Promise & Peril Of Marijuana ETFs

January 08, 2018

A cloud looms over the newly traded marijuana ETFs, and it's something—or someone—that most investors don't know anything about.

Custodians are the independent third parties, usually banks, whose sole task is to hold securities for an exchange-traded fund. Though they often go unseen and unnoticed, custodians play a critical role in the launch and operation of any fund. Without custodians, there can be no ETFs.

But when it comes to marijuana ETFs, custodians remain wary, at best.

Until recently, most big banks refused to shoulder the reputational and possible legal risk of having their brands associated with a cannabis fund. Nevermind Attorney General Jeff Sessions' anti-marijuana crusade. Holding stocks involved with a drug still outlawed by the U.S government could potentially run a bank afoul of federal banking laws, maybe even cost them their FDIC insurance or banking license. It was perceived as simply too wide a river to cross.

Yet now there are two marijuana ETFs trading in the U.S., the AdvisorShares Vice ETF (ACT) and the ETFMG Alternative Harvest ETF (MJX). MJX, in particular, has caught investors' attention: Though the ETF only began trading in its current form on Dec. 26, 2017, the ETF now stands at $273 million in assets.

So, what changed?

Nothing. Despite MJX's overnight success, custodian fears haven't been laid to rest—not even close, according to sources. The possibility a custodian might yank support of MJX, or any marijuana ETF, is being discussed throughout the ETF industry.

This article results from conversations with more than a dozen knowledgeable industry sources, many of whom spoke to only on condition of anonymity, given the sensitivity of the issue.

Right Time For A Pot ETF

After decades of demonization, the tide is finally turning for marijuana. Legal pot sales in North America, which are projected to hit $10 billion for 2017, will likely quadruple over the next decade. Medical marijuana has already been legalized in 29 states, while recreational marijuana is now legal in eight, including California as of the start of this year.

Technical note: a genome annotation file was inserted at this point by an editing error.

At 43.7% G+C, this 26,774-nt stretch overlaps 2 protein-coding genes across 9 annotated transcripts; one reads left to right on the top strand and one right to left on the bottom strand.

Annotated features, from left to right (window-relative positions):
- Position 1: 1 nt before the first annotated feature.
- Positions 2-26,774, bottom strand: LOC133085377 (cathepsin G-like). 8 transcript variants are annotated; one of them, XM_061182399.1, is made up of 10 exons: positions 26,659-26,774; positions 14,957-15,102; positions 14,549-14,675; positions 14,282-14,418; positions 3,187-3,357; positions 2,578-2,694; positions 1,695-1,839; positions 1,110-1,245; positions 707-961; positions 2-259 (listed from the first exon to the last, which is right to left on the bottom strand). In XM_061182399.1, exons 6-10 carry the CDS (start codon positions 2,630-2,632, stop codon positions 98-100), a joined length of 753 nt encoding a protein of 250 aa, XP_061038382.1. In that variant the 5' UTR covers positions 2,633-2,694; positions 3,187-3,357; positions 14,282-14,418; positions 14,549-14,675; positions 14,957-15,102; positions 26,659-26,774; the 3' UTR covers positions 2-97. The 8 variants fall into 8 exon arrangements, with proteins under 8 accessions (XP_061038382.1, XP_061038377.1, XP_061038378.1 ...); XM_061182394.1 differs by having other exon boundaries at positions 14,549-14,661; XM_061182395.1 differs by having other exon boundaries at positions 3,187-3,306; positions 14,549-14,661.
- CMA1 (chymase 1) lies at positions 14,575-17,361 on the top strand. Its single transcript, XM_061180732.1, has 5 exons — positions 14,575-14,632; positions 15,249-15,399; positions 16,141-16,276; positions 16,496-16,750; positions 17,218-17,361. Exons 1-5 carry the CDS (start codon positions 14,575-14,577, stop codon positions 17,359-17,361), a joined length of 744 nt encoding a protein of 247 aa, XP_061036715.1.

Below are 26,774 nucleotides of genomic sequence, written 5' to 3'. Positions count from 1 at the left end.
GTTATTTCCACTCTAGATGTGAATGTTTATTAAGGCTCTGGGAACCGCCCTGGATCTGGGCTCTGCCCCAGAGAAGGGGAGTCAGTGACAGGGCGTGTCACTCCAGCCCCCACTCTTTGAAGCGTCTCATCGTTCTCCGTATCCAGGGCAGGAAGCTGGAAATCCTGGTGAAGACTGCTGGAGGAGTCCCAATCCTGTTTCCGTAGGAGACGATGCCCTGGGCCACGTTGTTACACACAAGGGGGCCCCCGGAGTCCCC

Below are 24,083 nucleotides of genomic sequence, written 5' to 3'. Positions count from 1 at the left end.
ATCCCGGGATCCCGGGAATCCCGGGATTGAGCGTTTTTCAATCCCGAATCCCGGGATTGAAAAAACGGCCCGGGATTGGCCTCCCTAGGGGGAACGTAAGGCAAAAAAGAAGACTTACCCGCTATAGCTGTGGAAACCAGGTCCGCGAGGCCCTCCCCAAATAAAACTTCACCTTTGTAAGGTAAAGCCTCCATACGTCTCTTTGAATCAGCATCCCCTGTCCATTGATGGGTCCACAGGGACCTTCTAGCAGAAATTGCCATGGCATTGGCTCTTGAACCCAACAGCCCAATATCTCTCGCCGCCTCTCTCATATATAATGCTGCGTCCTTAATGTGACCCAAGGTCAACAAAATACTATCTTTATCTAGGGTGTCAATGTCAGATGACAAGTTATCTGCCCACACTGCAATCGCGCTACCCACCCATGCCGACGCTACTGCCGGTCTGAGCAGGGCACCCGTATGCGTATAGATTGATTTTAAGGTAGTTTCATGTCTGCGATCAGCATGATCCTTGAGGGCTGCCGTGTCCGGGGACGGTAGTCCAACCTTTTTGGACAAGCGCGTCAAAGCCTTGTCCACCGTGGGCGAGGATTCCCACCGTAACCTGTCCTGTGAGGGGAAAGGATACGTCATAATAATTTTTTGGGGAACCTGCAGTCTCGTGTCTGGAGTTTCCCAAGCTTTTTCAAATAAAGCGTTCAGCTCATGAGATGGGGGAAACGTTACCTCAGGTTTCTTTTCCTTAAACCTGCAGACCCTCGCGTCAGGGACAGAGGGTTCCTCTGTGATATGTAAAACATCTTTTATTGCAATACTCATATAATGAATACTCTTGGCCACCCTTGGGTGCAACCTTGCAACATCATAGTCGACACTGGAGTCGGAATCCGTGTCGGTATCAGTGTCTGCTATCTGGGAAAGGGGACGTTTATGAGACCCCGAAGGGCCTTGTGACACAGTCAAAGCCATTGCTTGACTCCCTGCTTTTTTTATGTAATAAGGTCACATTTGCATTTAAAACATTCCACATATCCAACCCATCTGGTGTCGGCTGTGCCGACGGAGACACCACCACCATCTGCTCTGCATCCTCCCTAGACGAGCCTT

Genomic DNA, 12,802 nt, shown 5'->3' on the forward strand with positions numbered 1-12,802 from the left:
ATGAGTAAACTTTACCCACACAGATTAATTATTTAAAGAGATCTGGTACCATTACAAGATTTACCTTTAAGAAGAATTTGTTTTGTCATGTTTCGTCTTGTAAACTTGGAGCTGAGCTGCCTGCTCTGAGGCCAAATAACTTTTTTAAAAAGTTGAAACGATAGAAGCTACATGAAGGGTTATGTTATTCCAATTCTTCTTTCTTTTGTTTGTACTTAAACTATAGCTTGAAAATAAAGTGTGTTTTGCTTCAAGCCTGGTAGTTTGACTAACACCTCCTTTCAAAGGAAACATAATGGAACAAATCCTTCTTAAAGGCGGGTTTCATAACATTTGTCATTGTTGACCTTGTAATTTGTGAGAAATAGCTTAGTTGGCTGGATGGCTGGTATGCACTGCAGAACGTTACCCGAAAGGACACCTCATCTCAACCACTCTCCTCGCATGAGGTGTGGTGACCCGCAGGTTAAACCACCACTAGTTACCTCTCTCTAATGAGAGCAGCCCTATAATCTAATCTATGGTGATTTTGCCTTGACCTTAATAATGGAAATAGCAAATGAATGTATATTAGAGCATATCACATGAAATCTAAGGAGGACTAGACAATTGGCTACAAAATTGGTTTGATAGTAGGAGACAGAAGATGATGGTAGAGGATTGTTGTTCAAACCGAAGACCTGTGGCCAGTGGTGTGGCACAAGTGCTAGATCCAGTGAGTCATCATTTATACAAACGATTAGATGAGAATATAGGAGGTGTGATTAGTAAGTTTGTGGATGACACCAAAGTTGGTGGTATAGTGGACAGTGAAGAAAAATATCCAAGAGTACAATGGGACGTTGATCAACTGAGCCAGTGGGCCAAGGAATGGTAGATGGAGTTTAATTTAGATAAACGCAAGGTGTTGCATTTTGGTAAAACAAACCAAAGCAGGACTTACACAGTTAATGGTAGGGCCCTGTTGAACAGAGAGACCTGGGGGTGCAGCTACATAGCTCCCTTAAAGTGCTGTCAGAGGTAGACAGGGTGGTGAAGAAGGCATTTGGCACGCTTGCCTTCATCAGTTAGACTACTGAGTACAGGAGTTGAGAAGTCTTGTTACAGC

Yet marijuana remains illegal at the federal level. The U.S. government still classifies cannabis as a Schedule I substance under the 1970 Controlled Substance Act (CSA), which places it alongside heroin, MMDA and ecstasy as drugs with a high potential for abuse and no approved medical usage. "There are some big dominoes falling," said Eric Balchunas, senior ETF analyst for Bloomberg. "A major wave could sweep the nation soon, because there's a lot of money here."

Already, the world's first pot fund, the Canadian Horizons Marijuana Life Sciences Index ETF (HMMJ), has gathered $713 million in assets in just over nine months of trading, though MJX’s rapid asset gathering could soon eclipse that figure.

What's remarkable about HMMJ, says Balchunas, is how sticky its assets are. Shortly after the ETF launched, HMMJ's price plummeted over several months. But the $150 million in assets the fund had already gathered stayed put:

HMMJ Assets Since Inception vs. Price Performance

Source: Eric Balchunas, Bloomberg. Data as of Dec. 21, 2017. Reprinted with permission.


For a larger view, please click on the image above.


"That's really rare," said Balchunas. "Usually flows are correlated to performance; most products won't get assets if they don't perform. That indicates real pent-up demand."


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